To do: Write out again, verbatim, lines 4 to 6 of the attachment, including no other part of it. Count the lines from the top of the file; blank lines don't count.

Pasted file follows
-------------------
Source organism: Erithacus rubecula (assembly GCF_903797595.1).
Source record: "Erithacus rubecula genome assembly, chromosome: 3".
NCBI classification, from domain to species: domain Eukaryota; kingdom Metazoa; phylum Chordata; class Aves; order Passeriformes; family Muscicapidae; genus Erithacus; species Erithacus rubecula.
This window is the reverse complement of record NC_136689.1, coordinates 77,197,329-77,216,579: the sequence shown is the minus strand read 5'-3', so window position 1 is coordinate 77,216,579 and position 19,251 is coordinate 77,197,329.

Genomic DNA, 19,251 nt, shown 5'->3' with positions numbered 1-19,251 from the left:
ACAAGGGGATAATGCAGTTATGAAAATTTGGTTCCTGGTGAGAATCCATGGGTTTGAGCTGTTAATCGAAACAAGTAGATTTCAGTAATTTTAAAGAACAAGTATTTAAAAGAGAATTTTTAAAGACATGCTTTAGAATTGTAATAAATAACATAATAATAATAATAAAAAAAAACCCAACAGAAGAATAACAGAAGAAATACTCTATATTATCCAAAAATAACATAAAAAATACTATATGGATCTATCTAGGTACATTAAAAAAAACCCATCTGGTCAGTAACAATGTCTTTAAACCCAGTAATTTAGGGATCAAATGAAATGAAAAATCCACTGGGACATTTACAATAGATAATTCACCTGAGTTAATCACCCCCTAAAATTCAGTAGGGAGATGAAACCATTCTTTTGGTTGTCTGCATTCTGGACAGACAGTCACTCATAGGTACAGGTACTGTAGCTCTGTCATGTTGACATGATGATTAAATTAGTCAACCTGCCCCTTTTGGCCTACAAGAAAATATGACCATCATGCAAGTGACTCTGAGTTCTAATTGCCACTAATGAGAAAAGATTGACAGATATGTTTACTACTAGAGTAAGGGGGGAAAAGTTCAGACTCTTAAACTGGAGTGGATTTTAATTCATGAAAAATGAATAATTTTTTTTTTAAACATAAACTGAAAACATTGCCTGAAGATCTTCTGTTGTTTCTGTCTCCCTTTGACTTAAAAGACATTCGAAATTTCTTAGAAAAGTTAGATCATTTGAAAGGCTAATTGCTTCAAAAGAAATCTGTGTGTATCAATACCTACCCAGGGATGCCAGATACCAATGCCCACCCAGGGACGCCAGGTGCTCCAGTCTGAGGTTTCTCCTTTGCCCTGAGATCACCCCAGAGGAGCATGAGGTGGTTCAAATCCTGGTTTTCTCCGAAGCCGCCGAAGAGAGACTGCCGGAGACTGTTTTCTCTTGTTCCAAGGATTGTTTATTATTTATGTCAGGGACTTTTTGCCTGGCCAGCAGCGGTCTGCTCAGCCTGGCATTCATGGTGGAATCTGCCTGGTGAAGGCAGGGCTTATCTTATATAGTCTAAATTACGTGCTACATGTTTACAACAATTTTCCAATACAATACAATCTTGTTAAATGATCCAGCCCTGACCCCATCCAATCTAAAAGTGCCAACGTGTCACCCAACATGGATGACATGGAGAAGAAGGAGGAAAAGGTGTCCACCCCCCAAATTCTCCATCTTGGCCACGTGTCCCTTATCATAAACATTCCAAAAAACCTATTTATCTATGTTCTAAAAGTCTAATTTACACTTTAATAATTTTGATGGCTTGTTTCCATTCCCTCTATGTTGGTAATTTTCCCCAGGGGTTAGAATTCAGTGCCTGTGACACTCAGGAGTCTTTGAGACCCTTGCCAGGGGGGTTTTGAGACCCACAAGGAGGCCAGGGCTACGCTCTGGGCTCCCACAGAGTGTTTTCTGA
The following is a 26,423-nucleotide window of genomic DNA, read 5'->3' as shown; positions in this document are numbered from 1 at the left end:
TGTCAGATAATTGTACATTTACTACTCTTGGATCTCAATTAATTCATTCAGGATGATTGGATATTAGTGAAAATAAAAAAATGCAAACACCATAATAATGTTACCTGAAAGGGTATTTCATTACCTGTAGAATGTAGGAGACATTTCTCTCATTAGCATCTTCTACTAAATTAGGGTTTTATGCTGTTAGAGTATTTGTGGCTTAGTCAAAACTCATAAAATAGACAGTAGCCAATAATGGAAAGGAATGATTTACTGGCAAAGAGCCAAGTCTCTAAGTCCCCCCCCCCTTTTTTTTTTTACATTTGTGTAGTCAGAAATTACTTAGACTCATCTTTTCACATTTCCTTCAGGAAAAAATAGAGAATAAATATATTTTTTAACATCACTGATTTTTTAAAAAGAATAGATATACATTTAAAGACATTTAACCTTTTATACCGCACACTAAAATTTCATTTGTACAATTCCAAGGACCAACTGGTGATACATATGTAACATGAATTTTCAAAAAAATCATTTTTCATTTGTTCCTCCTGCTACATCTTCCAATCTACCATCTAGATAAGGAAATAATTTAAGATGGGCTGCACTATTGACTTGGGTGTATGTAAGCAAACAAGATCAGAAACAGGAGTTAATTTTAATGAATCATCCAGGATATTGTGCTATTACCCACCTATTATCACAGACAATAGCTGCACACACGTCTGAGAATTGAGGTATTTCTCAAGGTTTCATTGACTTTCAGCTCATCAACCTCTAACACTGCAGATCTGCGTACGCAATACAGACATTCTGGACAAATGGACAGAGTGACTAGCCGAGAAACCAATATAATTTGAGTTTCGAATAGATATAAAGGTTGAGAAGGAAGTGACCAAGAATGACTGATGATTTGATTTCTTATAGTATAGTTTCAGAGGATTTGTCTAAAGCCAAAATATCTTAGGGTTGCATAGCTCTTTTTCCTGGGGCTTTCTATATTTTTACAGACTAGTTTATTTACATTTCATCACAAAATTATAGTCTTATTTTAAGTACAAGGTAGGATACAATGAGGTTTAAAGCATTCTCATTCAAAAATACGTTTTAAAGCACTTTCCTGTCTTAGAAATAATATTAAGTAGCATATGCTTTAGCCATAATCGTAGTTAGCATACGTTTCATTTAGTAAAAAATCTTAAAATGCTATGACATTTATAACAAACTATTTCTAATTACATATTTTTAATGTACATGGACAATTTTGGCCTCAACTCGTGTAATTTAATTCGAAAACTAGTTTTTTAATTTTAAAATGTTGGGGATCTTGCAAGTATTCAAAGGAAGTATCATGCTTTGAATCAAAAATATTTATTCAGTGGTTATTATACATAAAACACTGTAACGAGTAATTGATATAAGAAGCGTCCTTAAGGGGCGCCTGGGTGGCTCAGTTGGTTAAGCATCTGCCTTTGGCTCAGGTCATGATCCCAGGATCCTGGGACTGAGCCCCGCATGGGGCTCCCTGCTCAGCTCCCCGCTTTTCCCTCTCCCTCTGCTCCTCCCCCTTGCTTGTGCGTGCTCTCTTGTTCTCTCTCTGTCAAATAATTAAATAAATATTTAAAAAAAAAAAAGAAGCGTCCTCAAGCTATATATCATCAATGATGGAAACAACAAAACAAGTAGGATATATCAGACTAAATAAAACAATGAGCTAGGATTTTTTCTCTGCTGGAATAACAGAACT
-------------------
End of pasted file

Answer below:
This window is the reverse complement of record NC_136689.1, coordinates 77,197,329-77,216,579: the sequence shown is the minus strand read 5'-3', so window position 1 is coordinate 77,216,579 and position 19,251 is coordinate 77,197,329.

Genomic DNA, 19,251 nt, shown 5'->3' with positions numbered 1-19,251 from the left:
ACAAGGGGATAATGCAGTTATGAAAATTTGGTTCCTGGTGAGAATCCATGGGTTTGAGCTGTTAATCGAAACAAGTAGATTTCAGTAATTTTAAAGAACAAGTATTTAAAAGAGAATTTTTAAAGACATGCTTTAGAATTGTAATAAATAACATAATAATAATAATAAAAAAAAACCCAACAGAAGAATAACAGAAGAAATACTCTATATTATCCAAAAATAACATAAAAAATACTATATGGATCTATCTAGGTACATTAAAAAAAACCCATCTGGTCAGTAACAATGTCTTTAAACCCAGTAATTTAGGGATCAAATGAAATGAAAAATCCACTGGGACATTTACAATAGATAATTCACCTGAGTTAATCACCCCCTAAAATTCAGTAGGGAGATGAAACCATTCTTTTGGTTGTCTGCATTCTGGACAGACAGTCACTCATAGGTACAGGTACTGTAGCTCTGTCATGTTGACATGATGATTAAATTAGTCAACCTGCCCCTTTTGGCCTACAAGAAAATATGACCATCATGCAAGTGACTCTGAGTTCTAATTGCCACTAATGAGAAAAGATTGACAGATATGTTTACTACTAGAGTAAGGGGGGAAAAGTTCAGACTCTTAAACTGGAGTGGATTTTAATTCATGAAAAATGAATAATTTTTTTTTTAAACATAAACTGAAAACATTGCCTGAAGATCTTCTGTTGTTTCTGTCTCCCTTTGACTTAAAAGACATTCGAAATTTCTTAGAAAAGTTAGATCATTTGAAAGGCTAATTGCTTCAAAAGAAATCTGTGTGTATCAATACCTACCCAGGGATGCCAGATACCAATGCCCACCCAGGGACGCCAGGTGCTCCAGTCTGAGGTTTCTCCTTTGCCCTGAGATCACCCCAGAGGAGCATGAGGTGGTTCAAATCCTGGTTTTCTCCGAAGCCGCCGAAGAGAGACTGCCGGAGACTGTTTTCTCTTGTTCCAAGGATTGTTTATTATTTATGTCAGGGACTTTTTGCCTGGCCAGCAGCGGTCTGCTCAGCCTGGCATTCATGGTGGAATCTGCCTGGTGAAGGCAGGGCTTATCTTATATAGTCTAAATTACGTGCTACATGTTTACAACAATTTTCCAATACAATACAATCTTGTTAAATGATCCAGCCCTGACCCCATCCAATCTAAAAGTGCCAACGTGTCACCCAACATGGATGACATGGAGAAGAAGGAGGAAAAGGTGTCCACCCCCCAAATTCTCCATCTTGGCCACGTGTCCCTTATCATAAACATTCCAAAAAACCTATTTATCTATGTTCTAAAAGTCTAATTTACACTTTAATAATTTTGATGGCTTGTTTCCATTCCCTCTATGTTGGTAATTTTCCCCAGGGGTTAGAATTCAGTGCCTGTGACACTCAGGAGTCTTTGAGACCCTTGCCAGGGGGGTTTTGAGACCCACAAGGAGGCCAGGGCTACGCTCTGGGCTCCCACAGAGTGTTTTCTGA